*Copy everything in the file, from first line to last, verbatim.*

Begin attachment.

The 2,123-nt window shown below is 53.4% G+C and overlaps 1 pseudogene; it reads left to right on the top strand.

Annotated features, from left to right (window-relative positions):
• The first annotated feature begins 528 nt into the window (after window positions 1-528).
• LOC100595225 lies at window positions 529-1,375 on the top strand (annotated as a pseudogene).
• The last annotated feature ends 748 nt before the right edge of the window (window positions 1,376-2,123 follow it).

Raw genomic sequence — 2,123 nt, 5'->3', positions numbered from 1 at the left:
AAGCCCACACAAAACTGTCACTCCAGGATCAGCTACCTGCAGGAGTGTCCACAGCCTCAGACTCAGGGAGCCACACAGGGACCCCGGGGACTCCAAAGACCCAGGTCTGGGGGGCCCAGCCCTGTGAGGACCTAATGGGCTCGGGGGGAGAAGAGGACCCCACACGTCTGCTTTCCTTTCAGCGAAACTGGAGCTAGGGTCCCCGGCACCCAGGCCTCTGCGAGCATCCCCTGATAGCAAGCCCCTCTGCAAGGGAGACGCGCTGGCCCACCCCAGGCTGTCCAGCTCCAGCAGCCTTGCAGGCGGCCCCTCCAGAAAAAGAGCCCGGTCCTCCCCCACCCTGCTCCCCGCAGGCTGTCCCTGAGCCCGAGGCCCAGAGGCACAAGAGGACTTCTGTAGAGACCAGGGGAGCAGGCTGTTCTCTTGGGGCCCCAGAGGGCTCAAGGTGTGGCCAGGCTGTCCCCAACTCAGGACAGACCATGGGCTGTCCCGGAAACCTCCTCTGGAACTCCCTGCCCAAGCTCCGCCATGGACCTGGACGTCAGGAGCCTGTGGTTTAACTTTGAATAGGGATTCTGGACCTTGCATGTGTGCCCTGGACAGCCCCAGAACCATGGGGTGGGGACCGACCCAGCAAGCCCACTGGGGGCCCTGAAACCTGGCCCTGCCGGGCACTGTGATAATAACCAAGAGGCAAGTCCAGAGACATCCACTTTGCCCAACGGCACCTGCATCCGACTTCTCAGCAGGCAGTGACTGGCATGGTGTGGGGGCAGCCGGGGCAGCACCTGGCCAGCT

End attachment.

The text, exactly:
The 2,123-nt window shown below is 53.4% G+C and overlaps 1 pseudogene; it reads left to right on the top strand.

Annotated features, from left to right (window-relative positions):
• The first annotated feature begins 528 nt into the window (after window positions 1-528).
• LOC100595225 lies at window positions 529-1,375 on the top strand (annotated as a pseudogene).
• The last annotated feature ends 748 nt before the right edge of the window (window positions 1,376-2,123 follow it).

Raw genomic sequence — 2,123 nt, 5'->3', positions numbered from 1 at the left:
AAGCCCACACAAAACTGTCACTCCAGGATCAGCTACCTGCAGGAGTGTCCACAGCCTCAGACTCAGGGAGCCACACAGGGACCCCGGGGACTCCAAAGACCCAGGTCTGGGGGGCCCAGCCCTGTGAGGACCTAATGGGCTCGGGGGGAGAAGAGGACCCCACACGTCTGCTTTCCTTTCAGCGAAACTGGAGCTAGGGTCCCCGGCACCCAGGCCTCTGCGAGCATCCCCTGATAGCAAGCCCCTCTGCAAGGGAGACGCGCTGGCCCACCCCAGGCTGTCCAGCTCCAGCAGCCTTGCAGGCGGCCCCTCCAGAAAAAGAGCCCGGTCCTCCCCCACCCTGCTCCCCGCAGGCTGTCCCTGAGCCCGAGGCCCAGAGGCACAAGAGGACTTCTGTAGAGACCAGGGGAGCAGGCTGTTCTCTTGGGGCCCCAGAGGGCTCAAGGTGTGGCCAGGCTGTCCCCAACTCAGGACAGACCATGGGCTGTCCCGGAAACCTCCTCTGGAACTCCCTGCCCAAGCTCCGCCATGGACCTGGACGTCAGGAGCCTGTGGTTTAACTTTGAATAGGGATTCTGGACCTTGCATGTGTGCCCTGGACAGCCCCAGAACCATGGGGTGGGGACCGACCCAGCAAGCCCACTGGGGGCCCTGAAACCTGGCCCTGCCGGGCACTGTGATAATAACCAAGAGGCAAGTCCAGAGACATCCACTTTGCCCAACGGCACCTGCATCCGACTTCTCAGCAGGCAGTGACTGGCATGGTGTGGGGGCAGCCGGGGCAGCACCTGGCCAGCT